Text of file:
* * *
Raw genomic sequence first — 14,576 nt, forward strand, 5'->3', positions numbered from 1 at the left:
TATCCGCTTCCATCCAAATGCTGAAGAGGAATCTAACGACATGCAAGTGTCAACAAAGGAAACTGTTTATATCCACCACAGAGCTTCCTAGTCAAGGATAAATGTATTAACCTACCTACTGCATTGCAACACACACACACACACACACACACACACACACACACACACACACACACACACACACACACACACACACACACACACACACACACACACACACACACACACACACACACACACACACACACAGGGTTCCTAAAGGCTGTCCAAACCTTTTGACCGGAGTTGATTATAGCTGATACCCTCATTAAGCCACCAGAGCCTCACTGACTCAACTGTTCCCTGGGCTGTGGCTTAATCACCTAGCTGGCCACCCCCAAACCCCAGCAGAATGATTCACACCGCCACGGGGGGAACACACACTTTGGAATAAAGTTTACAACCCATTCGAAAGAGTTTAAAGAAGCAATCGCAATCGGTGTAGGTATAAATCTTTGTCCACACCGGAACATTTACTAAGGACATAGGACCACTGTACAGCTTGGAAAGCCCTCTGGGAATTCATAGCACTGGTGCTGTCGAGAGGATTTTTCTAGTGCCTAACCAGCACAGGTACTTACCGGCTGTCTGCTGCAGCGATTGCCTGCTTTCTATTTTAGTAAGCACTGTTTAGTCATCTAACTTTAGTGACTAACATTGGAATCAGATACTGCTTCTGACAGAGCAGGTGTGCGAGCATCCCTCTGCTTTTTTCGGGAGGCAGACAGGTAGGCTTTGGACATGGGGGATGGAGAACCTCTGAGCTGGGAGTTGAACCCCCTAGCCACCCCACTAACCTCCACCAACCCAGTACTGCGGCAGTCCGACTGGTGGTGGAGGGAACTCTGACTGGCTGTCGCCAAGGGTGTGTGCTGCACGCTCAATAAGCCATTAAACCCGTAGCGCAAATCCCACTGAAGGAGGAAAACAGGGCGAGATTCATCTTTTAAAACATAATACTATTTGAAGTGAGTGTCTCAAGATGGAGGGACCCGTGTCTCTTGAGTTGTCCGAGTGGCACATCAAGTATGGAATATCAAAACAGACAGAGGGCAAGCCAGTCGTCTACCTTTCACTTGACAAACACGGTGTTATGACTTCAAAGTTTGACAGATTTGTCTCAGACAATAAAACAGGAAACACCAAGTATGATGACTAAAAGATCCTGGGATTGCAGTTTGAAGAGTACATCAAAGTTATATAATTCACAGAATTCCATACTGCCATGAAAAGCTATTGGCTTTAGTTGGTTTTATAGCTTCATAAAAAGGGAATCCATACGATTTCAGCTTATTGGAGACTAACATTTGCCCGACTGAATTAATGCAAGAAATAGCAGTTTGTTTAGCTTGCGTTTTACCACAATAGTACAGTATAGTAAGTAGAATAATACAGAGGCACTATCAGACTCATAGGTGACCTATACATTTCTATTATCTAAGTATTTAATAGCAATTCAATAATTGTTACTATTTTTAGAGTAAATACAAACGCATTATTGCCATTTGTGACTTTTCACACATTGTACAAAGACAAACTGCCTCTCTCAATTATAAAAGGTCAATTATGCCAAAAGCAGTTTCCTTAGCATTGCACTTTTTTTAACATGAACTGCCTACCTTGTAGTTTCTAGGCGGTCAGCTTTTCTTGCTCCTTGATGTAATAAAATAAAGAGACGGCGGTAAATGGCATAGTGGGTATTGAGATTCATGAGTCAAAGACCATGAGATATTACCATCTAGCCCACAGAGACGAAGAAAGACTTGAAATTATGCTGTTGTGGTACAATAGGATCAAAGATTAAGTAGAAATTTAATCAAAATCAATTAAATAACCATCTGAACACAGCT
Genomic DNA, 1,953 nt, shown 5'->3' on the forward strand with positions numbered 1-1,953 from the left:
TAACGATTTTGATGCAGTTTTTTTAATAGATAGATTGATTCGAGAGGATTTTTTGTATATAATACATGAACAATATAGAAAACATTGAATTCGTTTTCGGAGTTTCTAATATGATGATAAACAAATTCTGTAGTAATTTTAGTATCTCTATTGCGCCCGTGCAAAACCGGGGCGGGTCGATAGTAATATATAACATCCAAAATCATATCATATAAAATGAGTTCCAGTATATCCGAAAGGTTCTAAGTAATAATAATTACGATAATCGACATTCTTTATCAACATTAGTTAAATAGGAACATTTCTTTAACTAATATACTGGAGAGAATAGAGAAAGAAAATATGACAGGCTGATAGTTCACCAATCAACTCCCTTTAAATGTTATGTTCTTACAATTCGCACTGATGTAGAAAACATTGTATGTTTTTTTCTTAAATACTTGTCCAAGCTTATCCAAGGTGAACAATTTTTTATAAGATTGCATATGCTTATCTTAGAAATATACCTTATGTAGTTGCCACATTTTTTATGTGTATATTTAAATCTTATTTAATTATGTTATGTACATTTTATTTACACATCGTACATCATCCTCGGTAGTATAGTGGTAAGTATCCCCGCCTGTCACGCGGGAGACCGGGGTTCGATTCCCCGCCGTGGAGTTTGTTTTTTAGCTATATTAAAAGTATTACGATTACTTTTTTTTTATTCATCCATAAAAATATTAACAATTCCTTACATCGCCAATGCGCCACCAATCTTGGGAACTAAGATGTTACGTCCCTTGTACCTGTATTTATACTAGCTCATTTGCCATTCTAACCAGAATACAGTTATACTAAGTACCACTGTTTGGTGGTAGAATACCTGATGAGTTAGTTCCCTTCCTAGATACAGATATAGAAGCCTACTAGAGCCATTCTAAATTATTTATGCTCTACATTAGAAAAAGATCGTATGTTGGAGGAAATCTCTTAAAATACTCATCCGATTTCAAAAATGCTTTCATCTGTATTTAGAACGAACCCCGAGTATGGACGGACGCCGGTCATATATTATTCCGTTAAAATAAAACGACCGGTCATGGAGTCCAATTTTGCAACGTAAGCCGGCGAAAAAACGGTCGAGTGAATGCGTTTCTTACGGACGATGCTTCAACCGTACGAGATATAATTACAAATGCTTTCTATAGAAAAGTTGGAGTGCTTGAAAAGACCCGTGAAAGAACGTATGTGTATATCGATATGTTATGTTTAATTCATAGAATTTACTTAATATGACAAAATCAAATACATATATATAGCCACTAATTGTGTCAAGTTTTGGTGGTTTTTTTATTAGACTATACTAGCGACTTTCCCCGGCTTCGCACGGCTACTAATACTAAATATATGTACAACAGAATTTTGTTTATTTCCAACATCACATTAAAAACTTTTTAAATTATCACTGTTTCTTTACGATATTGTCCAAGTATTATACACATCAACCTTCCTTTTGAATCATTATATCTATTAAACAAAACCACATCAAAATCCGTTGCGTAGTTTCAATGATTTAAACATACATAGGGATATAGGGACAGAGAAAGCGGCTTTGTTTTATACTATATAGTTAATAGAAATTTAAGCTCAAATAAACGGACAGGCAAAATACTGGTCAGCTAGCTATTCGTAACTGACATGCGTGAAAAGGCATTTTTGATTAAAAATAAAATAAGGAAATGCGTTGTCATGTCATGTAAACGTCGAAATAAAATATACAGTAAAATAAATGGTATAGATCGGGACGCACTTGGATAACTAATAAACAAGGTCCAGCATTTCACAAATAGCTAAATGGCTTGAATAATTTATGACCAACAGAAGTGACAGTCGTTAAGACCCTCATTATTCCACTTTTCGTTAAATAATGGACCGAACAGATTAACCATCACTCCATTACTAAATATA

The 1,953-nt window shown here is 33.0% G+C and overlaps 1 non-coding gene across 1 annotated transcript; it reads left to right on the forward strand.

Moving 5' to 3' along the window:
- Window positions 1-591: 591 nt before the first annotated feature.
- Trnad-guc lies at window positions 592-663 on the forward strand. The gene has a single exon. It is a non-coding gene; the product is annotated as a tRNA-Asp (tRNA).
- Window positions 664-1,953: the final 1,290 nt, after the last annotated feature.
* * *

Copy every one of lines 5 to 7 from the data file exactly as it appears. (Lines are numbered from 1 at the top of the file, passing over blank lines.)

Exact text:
The 1,953-nt window shown here is 33.0% G+C and overlaps 1 non-coding gene across 1 annotated transcript; it reads left to right on the forward strand.

Moving 5' to 3' along the window:
- Window positions 1-591: 591 nt before the first annotated feature.